Mountain Biking Gloves
Mountain biking gloves serve several important functions. They improve your grip on the handlebars, reduce blisters, keep fingers warm during fall and winter rides, absorb bumps and shocks and offer extra protection during a crash. The basic types of mountain-biking gloves are half-finger, full-finger, three-finger and mittens (also called pogies).
Half-finger gloves are perfect for short trails and hot-weather riding. They're usually made of leather, which absorbs sweat well and lets the fingers breathe. Half-finger gloves are lightweight but durable, with double-stitching in key stress points between the thumb and forefinger and along the palm.
Serious riders and professional racers prefer full-finger gloves. They're made of a mix of leather and waterproof synthetics for all-season riding. Downhill racers and freeriders use full-finger gloves with extra padding to protect against whipping tree branches and crashes.
For fall and winter riding, three-finger gloves are an interesting option. The idea is to keep the fingers warm by giving them a "partner" to cuddle up with. Three-finger gloves have a spot for the thumb, a shared spot for the forefinger and middle finger and a third shared spot the ring and pinky fingers.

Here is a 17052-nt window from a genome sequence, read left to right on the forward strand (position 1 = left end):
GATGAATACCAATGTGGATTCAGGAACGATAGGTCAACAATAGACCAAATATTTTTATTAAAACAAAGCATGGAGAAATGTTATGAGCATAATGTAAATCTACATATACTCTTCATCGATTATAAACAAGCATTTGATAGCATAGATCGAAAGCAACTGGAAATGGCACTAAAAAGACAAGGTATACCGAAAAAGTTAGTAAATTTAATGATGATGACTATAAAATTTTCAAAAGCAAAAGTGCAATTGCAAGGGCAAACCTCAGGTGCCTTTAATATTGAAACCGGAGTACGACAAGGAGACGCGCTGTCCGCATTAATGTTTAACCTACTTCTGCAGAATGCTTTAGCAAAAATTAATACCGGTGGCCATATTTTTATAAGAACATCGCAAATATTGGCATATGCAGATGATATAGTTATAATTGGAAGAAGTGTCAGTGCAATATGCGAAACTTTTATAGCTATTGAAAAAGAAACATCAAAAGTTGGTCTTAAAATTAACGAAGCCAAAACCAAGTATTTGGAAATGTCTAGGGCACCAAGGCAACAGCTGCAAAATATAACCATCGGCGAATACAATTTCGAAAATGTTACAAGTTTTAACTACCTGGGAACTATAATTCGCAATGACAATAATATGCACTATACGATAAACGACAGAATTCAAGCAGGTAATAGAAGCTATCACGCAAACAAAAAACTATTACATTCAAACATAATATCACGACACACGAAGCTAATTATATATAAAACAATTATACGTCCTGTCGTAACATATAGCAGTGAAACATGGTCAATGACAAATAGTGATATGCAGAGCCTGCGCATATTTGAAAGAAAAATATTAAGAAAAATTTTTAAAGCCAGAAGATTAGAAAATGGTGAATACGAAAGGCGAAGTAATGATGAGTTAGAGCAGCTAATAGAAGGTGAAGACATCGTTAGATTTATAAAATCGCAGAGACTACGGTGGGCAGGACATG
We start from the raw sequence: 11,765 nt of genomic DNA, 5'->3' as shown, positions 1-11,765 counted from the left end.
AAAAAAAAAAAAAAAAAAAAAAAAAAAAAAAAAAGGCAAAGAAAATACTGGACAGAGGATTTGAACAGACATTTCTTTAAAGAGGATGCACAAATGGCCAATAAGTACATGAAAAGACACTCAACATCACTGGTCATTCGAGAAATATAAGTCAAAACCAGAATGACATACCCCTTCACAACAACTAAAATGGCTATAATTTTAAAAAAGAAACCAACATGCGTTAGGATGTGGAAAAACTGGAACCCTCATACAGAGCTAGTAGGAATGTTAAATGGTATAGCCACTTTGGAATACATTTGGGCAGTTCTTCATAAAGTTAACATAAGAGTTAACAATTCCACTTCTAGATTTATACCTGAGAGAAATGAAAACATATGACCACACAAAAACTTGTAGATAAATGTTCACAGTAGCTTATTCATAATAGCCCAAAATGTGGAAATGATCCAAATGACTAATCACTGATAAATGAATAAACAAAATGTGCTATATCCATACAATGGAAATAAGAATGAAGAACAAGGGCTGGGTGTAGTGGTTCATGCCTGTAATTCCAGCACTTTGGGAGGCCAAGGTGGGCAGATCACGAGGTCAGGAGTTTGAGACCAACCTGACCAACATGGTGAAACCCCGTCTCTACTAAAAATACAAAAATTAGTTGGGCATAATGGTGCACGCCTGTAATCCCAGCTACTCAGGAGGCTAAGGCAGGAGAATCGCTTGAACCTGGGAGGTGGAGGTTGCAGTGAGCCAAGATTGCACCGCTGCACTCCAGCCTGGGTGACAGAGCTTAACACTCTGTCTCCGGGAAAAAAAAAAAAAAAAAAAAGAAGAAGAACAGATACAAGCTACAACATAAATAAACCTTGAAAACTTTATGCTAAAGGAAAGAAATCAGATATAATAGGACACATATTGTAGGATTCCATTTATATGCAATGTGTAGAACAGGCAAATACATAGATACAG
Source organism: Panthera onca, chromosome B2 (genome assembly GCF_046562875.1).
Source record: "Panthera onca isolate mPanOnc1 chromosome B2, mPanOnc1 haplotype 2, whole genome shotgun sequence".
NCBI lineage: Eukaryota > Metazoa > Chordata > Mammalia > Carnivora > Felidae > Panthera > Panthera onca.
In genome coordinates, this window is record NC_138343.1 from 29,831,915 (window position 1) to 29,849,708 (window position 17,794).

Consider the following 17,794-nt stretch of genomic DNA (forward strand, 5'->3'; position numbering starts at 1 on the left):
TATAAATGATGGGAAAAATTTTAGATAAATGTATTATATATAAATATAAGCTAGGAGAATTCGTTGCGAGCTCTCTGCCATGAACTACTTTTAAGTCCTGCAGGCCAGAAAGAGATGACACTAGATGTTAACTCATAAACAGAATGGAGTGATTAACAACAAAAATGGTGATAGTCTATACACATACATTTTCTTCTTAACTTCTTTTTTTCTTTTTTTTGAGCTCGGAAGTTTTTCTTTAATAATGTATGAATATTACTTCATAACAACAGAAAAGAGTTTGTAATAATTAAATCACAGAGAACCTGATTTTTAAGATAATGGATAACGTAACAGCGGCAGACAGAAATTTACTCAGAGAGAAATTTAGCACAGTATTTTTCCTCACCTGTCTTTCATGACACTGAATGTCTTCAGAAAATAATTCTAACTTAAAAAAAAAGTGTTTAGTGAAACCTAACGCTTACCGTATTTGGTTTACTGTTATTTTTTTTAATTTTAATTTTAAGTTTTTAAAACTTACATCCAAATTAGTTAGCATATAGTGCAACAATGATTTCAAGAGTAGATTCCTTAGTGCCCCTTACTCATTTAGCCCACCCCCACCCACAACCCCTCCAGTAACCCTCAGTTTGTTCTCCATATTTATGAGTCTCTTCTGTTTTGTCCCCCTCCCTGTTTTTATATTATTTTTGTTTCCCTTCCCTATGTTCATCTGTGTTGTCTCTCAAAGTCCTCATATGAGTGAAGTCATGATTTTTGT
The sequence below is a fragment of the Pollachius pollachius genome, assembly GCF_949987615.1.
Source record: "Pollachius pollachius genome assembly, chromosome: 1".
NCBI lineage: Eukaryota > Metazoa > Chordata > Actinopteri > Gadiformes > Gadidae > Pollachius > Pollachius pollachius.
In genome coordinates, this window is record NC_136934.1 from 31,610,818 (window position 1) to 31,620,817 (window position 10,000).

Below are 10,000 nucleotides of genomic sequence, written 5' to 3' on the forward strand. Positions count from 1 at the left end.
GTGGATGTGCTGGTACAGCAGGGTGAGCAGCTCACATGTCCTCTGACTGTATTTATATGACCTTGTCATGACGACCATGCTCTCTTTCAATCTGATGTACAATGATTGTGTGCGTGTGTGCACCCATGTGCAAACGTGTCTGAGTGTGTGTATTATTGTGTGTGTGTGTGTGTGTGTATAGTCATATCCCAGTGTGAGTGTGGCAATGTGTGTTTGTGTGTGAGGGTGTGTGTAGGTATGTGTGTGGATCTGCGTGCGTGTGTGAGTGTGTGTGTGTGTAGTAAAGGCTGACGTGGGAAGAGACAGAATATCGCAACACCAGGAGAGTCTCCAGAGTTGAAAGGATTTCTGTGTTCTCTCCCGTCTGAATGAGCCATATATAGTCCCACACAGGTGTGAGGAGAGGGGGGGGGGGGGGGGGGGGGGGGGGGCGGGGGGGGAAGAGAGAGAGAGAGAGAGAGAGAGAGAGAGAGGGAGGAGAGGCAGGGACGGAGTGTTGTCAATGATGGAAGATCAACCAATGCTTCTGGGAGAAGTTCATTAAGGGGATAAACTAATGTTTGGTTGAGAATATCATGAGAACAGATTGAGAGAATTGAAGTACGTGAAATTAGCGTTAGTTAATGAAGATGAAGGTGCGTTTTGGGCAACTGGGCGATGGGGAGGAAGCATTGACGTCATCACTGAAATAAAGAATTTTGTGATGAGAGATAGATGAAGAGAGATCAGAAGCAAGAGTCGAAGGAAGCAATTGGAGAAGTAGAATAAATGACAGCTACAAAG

Pogies are mitten-shaped, waterproof hand protectors that attach directly to the handlebars of your mountain bike. The pogies cover the handles as well as the brake controls, allowing you to fully operate your bike safely inside their warm confines. You can even wear a pair of thinner mountain bike gloves and stick them inside the pogies for an extra layer of protection.
The prolonged stress and bumps associated with mountain biking can lead to hand soreness and even carpal tunnel syndrome. There are a wide range of padded gloves and gloves with special gel inserts that absorb some of the shock and lessen the severity of these conditions.
And now for the question you've been dying to ask: What's up with bicycle shorts? Read more on mountain biking clothing in the next section.